This cake started out to be a practice cake, quickly became built up in my head to be a beautiful cake for tonight’s dessert, and then quickly…and I mean quickly…took a turn and bypassed practice going straight for humorous.
Last night I baked the cake and made a delicious chocolate mousse filling. Even my oldest daughter helped mix up the filling!
Take 1: And so the morning started…assembled the two layers of cake with the filling and frosted the heck out of it. It was a leaning tower of chocolate cake that no amount of frosting could visually correct. Although, attempting to correct the lean did bring quite a few giggles from the peanut gallery. Quite possibly due to the excessive amounts of frosting on the cake (side note that I hate regular frosting like this so I’ll be scraping it off my piece tonight!) the sides and top never quite dried enough to smooth out. Same problem I had in class the other day so I’m thinking it’s more about the consistency of the frosting than the humidity which is what the instructor blamed it on. Clearly I should be teaching the class
Take 2: I decided to stop fixating on the fact that I have yet another cake without smoothness and move on. Downstairs to be precise. I thumbed through some old Wilton templates that were my Mom’s from the 70′s and found one that I thought would look very nice piped on top of the cake, using a technique I learned in class to transfer the design. The technique calls for tracing the template on a piece of wax paper with decorating gel (bought at the local grocery store), flipping it upside down onto the the top of the cake. Unfortunately, I cut too big of a hole on the gel tube for the template I wanted to use. ”So that’s not going to work.”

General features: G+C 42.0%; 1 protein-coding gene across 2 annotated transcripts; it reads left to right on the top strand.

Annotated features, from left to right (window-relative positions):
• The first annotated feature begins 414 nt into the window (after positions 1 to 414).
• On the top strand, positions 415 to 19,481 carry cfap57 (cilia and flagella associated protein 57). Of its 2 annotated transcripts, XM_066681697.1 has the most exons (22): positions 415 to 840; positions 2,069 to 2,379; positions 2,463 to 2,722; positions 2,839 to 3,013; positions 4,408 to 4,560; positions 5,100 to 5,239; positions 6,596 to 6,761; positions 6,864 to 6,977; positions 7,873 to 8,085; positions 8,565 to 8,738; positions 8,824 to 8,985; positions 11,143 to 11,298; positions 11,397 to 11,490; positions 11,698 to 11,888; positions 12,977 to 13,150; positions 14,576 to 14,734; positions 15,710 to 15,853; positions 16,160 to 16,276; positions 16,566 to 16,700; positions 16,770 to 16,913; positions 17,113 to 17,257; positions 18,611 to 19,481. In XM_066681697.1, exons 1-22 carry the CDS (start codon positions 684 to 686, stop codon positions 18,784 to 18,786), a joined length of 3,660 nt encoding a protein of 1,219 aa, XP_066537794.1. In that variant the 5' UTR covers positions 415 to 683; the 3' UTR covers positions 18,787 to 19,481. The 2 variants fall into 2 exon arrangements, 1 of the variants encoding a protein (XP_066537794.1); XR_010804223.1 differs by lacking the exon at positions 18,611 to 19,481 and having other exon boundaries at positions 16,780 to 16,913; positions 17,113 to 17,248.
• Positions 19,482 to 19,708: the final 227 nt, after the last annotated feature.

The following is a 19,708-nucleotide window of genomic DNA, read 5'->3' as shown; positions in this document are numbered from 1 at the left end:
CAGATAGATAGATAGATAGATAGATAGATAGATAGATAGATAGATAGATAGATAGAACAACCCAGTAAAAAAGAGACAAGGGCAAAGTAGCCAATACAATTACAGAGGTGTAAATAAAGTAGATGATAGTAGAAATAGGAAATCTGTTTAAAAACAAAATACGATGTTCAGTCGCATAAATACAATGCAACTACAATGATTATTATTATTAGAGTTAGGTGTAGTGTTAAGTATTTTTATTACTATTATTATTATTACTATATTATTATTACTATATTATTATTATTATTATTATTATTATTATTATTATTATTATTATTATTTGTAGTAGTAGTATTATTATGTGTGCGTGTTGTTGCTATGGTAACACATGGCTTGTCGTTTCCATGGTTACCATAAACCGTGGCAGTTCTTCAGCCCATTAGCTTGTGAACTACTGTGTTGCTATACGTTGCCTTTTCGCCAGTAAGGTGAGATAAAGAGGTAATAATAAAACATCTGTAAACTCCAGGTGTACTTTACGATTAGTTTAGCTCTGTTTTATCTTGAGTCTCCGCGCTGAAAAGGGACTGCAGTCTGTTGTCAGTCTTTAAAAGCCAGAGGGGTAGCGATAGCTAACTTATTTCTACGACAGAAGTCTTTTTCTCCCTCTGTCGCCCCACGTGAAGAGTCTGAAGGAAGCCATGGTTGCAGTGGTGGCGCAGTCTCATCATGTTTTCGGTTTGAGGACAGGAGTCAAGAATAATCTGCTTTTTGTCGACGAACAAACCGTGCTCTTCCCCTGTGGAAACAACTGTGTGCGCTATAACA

Take 3: “Let me try and transfer the design using a toothpick.” I traced the design onto wax paper using a black sharpie. Laid the wax paper onto the top of the cake and followed the black lines with a toothpick. Should have known…if the cake wasn’t dry enough to smooth out with parchment paper, it’s not going to be dry enough to lay wax paper onto either. Needless to say, we had a sticky situation, none of which helped get my design onto the cake.
Take 4: For Christmas my husband bought me a bunch of cake decorating paraphernalia. In my bucket o’ goodies was a pattern press set with some pretty fancy looking presses. So I decided to whip those out and give em a try. I pressed ever so gently and began piping. Using a #2 tip I followed the imprint. HELLO WOBBLY HANDS! Yikes…the lines were not smooth. But at this point my husband and I were making way too much fun of the cake to stop. So I put a “J” and a “P” on the top for his parents who were coming for dinner tonight and slapped on some stars and dots. I do have to say my stars are improving!
Despite it taking four attempts to make this cake in the end it’s a cake that will be devoured in 10 minutes. My husband also said it was frosted better than we used to frost our cakes…so I guess that’s a move in the right direction
- Make sure you level your top layer of cake enough so that it sits evenly on the bottom layer.
- While the instructor says the frosting used to frost your cake should be a thin consistency, I’d stick with medium so it actually dries sometime during the given century.
- You do not need a 1/2 cup of frosting in each color to do 3 lines and a couple dots